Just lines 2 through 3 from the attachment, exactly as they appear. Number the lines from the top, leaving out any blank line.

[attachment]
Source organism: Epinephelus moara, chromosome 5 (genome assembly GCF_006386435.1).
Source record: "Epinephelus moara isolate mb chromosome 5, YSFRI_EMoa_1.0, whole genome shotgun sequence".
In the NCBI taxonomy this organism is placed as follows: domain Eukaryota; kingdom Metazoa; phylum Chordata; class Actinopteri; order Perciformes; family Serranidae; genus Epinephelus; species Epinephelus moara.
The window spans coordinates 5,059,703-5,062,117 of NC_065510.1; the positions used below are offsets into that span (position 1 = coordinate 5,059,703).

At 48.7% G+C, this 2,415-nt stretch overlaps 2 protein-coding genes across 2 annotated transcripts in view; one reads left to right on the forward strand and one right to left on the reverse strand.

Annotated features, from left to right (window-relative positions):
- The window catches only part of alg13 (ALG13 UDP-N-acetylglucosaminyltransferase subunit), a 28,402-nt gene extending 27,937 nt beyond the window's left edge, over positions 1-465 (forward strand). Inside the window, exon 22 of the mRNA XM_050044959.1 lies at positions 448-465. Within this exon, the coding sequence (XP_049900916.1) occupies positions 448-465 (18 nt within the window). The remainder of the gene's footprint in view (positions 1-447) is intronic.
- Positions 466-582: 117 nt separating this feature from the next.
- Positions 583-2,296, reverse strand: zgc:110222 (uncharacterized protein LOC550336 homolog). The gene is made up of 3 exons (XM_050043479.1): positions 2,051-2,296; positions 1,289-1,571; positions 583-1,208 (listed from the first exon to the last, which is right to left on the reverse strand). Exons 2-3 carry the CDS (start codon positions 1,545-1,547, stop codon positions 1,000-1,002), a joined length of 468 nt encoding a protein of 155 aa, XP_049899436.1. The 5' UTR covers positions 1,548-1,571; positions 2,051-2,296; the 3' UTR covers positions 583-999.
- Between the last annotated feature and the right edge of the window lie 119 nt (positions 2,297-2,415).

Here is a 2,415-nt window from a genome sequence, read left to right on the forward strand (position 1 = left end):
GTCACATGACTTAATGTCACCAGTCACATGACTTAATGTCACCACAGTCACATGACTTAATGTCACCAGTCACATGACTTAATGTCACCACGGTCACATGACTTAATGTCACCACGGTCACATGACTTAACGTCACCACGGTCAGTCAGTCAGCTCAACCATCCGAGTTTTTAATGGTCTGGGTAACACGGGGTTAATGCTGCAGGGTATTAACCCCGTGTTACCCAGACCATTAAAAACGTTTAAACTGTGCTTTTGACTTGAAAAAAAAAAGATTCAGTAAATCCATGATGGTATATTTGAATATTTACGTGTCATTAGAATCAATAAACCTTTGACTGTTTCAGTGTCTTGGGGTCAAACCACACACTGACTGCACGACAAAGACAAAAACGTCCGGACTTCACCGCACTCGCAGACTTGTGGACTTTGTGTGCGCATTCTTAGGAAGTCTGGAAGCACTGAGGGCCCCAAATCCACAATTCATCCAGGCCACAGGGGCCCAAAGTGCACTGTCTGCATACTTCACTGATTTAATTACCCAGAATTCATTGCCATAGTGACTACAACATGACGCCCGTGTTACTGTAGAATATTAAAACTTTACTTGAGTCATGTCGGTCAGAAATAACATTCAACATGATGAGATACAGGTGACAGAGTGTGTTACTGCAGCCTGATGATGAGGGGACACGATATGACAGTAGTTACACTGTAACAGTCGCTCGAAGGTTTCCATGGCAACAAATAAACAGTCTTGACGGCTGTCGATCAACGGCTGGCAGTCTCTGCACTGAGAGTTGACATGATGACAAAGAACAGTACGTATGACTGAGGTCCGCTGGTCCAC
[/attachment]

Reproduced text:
Source record: "Epinephelus moara isolate mb chromosome 5, YSFRI_EMoa_1.0, whole genome shotgun sequence".
In the NCBI taxonomy this organism is placed as follows: domain Eukaryota; kingdom Metazoa; phylum Chordata; class Actinopteri; order Perciformes; family Serranidae; genus Epinephelus; species Epinephelus moara.